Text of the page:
You have to make them feel part of the company. Sure, let them develop an improved version of your software, but then let the Top 10 developers (as voted on by your customers) present their improvements to the VP of IT via Skype (or even in person). And broadcast it live so the world can see your company in action and feel more a part of it than they ever could before (programmer or not).
Or what about the viral campaigns -- how can you tie your company's recruitment into it? Imagine working for Jack in the Box and you need a new product manager. You work with the marketing department to make another viral Jack in the Box campaign where they tease that a new burger is coming -- but they need a team to come up with what it will be.
Think of it like internship 2.0: hire a team for six months who will come up with the idea for the burger, the marketing around it, etc. All the while you have the team blog about their experiences to hook not only Jack in the Box customers, but also food industry and marketing pros who might now want to work there.
It's good for the whole company -- you've got your customers hooked on a new meal, and you've hooked the job market who are paying attention every day to what it's like to work for Jack in the Box (maybe even hire someone from the team you started).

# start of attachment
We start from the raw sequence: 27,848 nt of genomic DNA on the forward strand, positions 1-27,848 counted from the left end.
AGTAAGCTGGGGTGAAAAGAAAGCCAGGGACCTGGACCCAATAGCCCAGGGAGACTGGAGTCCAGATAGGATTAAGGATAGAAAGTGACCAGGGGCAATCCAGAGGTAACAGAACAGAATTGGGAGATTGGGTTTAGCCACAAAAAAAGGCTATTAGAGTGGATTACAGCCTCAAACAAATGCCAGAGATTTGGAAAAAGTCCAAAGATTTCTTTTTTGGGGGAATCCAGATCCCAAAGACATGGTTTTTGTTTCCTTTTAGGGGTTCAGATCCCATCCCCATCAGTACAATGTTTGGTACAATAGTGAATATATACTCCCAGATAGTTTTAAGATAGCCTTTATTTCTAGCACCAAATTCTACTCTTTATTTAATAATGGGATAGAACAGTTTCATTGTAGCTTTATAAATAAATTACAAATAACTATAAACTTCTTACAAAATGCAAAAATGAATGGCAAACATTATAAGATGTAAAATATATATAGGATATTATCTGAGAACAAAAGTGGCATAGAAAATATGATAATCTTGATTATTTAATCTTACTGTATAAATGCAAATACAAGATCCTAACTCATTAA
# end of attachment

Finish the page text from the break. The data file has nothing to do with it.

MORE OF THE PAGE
Imagine trying to get people to read the "Jack in the Box Onboarding Blog" versus having them read the blog described above. It's a different game; it's taking social media to a higher, more powerful level.
You're probably thinking "These aren't passive candidates, though..." Some of them may be, but ultimately, it'll be the passive candidates watching everything unfold and THAT'S what really counts.
You can't get mass eyeballs until the community is part of the company, and that's the lesson we're all going to learn when Ford is done with their campaign. The passives will be all over your content once it comes from the community (not just your internal community, but communities of programmers, marketers, scientists, etc. who want to work for great companies and want to know if the grass is greener somewhere else).
Sure, the economy sucks. But as Gary Vaynerchuk
would probably say, if you're not putting some money into social media to absolutely CRUSH IT, you're not ready to be in the game.
These are all random, quickly thought up ideas that you can criticize all you want, but you can't disagree with the fact that social media and recruitment can go places you never imagined (and that marketing departments are imagining every day).
It's time for HR to stop being so reactive and to start being as innovative as marketing departments. It will ultimately mean a new kind of HR department that needs to be formed, but it simply needs to happen and it needs to happen fast.
We can source with social media, we can brand with social media, but it's time to focus the content on really hooking people. After all, the game isn't to convince them to buy a product, it's to get them to change their lives. And a Twitter feed alone won't get the job done in the long run.